Place spaces in all areas of the building model to achieve an accurate heating and cooling loads analysis.
Revit uses the space component to maintain information about the area where it is placed. Spaces store values for a variety of parameters that affect the heating and cooling load analysis for a project. Be sure to place spaces in plenums and that would not be typically assigned a room component by an architect in the architectural model.
Rooms and spaces are independent components used for different purposes. Rooms are architectural components used to maintain information about occupied areas. Spaces are exclusively used for the MEP disciplines to analyze volume. They contain parameters that maintain information about the areas in which they have been placed. This information is used for performing a heating and cooling loads analysis.
Under certain conditions, spaces are when a project that was created with a version prior to Revit MEP 2009 is upgraded in Revit2012. Spaces created by automatic space creation are based on the rooms that exist in the project being upgraded. The phase of the space must match the phase of the room. In a linked model, the phase of the space must match or correspond (if it has a different phase name) to the phase of the linked room.
Spaces can be and , and . Unplacing spaces is not the same as deleting spaces. Spaces are immediately assigned to the Default zone when they are initially added to a project. Spaces can be viewed in a section view. Spaces cannot be viewed or placed in elevation or 3D views.
Spaces should be placed throughout the model, including unoccupied areas such as plenums areas. Spaces that are created (manually or automatically) in an area that contains a room are created as occupied (Occupiable parameter selected).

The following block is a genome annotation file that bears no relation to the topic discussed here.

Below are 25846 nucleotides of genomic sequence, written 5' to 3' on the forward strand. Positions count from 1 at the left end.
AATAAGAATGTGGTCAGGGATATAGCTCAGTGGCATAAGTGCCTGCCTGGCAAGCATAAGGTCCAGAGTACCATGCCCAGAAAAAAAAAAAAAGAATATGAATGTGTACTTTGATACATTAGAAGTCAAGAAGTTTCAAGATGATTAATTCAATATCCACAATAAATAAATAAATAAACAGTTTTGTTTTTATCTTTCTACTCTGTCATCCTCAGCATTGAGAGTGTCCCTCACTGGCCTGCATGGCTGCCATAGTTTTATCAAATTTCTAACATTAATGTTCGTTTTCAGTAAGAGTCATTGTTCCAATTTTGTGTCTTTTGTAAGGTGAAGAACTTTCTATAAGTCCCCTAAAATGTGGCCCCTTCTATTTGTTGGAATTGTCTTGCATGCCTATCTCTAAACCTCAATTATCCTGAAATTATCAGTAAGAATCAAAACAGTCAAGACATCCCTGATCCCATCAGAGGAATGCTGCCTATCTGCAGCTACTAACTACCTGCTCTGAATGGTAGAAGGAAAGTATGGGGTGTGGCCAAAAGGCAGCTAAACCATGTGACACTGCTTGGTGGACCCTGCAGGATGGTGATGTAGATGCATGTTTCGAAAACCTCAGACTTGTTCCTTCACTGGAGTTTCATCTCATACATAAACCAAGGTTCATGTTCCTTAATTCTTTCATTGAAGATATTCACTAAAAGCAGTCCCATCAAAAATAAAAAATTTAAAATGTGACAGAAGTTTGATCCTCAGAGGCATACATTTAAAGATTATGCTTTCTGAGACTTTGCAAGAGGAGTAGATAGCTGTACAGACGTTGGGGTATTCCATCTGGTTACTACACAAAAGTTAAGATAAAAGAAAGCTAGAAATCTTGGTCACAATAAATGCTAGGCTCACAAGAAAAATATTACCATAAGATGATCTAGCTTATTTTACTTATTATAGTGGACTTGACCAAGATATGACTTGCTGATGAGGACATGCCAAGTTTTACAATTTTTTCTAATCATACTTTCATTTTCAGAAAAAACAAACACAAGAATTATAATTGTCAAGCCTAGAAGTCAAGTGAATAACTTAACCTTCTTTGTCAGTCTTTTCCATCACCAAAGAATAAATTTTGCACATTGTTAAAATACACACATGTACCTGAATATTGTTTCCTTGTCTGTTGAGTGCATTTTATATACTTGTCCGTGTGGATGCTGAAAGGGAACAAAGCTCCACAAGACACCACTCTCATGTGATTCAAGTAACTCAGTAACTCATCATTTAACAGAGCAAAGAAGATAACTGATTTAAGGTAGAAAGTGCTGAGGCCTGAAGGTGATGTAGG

When placed in an enclosed area, the volume for a space is calculated to the surfaces of room-bounding components, such as walls, floors, ceilings, roofs, and space separation lines. The volume for the space expands horizontally and vertically to the extent of the face of the room-bounding components. Surfaces fall into one of two categories:
When spaces are not placed throughout the model, internal walls can be incorrectly identified as exterior walls, which results in an inaccurate heating and cooling loads analysis. The only exception is when the type parameter, Function, is specified as Interior or Core/Shaft for the room-bounding component.
For example, assume that the walls in the following illustration do not have their Function type parameter specified as either Interior or Core/Shaft. The illustration shows several areas where a space has not been placed. In each case, the surface for the office wall that is tangent to the area is considered exterior even though it is an interior wall.